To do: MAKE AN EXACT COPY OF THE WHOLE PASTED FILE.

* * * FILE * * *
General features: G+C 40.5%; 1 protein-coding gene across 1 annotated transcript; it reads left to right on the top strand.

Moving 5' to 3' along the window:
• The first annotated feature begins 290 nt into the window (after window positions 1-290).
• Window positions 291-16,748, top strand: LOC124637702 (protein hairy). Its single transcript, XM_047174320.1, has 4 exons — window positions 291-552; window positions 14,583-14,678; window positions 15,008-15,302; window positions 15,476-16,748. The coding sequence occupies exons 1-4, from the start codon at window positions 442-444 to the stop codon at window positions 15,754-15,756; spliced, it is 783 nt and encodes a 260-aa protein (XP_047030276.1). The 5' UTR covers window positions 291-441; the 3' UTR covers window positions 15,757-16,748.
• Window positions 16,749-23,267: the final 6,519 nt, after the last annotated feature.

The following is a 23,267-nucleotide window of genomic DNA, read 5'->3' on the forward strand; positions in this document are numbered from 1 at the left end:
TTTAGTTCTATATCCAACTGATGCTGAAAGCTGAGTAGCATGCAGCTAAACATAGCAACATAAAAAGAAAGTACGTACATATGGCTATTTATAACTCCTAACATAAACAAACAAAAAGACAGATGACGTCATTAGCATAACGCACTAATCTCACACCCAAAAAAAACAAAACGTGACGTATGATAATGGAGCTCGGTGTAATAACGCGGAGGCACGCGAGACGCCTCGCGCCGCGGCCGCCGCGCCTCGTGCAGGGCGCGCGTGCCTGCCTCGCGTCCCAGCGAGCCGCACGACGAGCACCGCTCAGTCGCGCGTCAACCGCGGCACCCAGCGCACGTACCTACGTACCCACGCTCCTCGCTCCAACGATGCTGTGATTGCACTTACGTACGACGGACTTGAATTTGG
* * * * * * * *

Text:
General features: G+C 40.5%; 1 protein-coding gene across 1 annotated transcript; it reads left to right on the top strand.

Moving 5' to 3' along the window:
• The first annotated feature begins 290 nt into the window (after window positions 1-290).
• Window positions 291-16,748, top strand: LOC124637702 (protein hairy). Its single transcript, XM_047174320.1, has 4 exons — window positions 291-552; window positions 14,583-14,678; window positions 15,008-15,302; window positions 15,476-16,748. The coding sequence occupies exons 1-4, from the start codon at window positions 442-444 to the stop codon at window positions 15,754-15,756; spliced, it is 783 nt and encodes a 260-aa protein (XP_047030276.1). The 5' UTR covers window positions 291-441; the 3' UTR covers window positions 15,757-16,748.
• Window positions 16,749-23,267: the final 6,519 nt, after the last annotated feature.

The following is a 23,267-nucleotide window of genomic DNA, read 5'->3' on the forward strand; positions in this document are numbered from 1 at the left end:
TTTAGTTCTATATCCAACTGATGCTGAAAGCTGAGTAGCATGCAGCTAAACATAGCAACATAAAAAGAAAGTACGTACATATGGCTATTTATAACTCCTAACATAAACAAACAAAAAGACAGATGACGTCATTAGCATAACGCACTAATCTCACACCCAAAAAAAACAAAACGTGACGTATGATAATGGAGCTCGGTGTAATAACGCGGAGGCACGCGAGACGCCTCGCGCCGCGGCCGCCGCGCCTCGTGCAGGGCGCGCGTGCCTGCCTCGCGTCCCAGCGAGCCGCACGACGAGCACCGCTCAGTCGCGCGTCAACCGCGGCACCCAGCGCACGTACCTACGTACCCACGCTCCTCGCTCCAACGATGCTGTGATTGCACTTACGTACGACGGACTTGAATTTGG